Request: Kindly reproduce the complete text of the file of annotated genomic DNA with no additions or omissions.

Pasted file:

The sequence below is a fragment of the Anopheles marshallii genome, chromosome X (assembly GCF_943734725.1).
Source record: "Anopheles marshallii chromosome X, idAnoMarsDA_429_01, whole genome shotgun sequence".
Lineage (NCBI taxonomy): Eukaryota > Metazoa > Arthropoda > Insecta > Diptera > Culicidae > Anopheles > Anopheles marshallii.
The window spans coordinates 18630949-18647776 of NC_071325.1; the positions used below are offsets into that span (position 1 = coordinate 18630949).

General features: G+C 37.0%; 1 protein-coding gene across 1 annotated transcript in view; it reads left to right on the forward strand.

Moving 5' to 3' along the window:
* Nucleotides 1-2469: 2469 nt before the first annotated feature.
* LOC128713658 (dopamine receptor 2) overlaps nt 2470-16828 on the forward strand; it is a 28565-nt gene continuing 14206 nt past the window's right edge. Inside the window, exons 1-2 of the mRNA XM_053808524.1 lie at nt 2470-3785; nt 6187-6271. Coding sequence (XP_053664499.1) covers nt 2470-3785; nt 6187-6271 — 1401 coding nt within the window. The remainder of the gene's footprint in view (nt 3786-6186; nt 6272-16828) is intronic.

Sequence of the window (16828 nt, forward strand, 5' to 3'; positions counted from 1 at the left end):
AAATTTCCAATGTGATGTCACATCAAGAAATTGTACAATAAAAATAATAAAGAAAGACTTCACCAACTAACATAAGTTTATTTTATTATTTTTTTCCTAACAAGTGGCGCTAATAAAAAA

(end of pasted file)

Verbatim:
The sequence below is a fragment of the Anopheles marshallii genome, chromosome X (assembly GCF_943734725.1).
Source record: "Anopheles marshallii chromosome X, idAnoMarsDA_429_01, whole genome shotgun sequence".
Lineage (NCBI taxonomy): Eukaryota > Metazoa > Arthropoda > Insecta > Diptera > Culicidae > Anopheles > Anopheles marshallii.
The window spans coordinates 18630949-18647776 of NC_071325.1; the positions used below are offsets into that span (position 1 = coordinate 18630949).

General features: G+C 37.0%; 1 protein-coding gene across 1 annotated transcript in view; it reads left to right on the forward strand.

Moving 5' to 3' along the window:
* Nucleotides 1-2469: 2469 nt before the first annotated feature.
* LOC128713658 (dopamine receptor 2) overlaps nt 2470-16828 on the forward strand; it is a 28565-nt gene continuing 14206 nt past the window's right edge. Inside the window, exons 1-2 of the mRNA XM_053808524.1 lie at nt 2470-3785; nt 6187-6271. Coding sequence (XP_053664499.1) covers nt 2470-3785; nt 6187-6271 — 1401 coding nt within the window. The remainder of the gene's footprint in view (nt 3786-6186; nt 6272-16828) is intronic.

Sequence of the window (16828 nt, forward strand, 5' to 3'; positions counted from 1 at the left end):
AAATTTCCAATGTGATGTCACATCAAGAAATTGTACAATAAAAATAATAAAGAAAGACTTCACCAACTAACATAAGTTTATTTTATTATTTTTTTCCTAACAAGTGGCGCTAATAAAAAA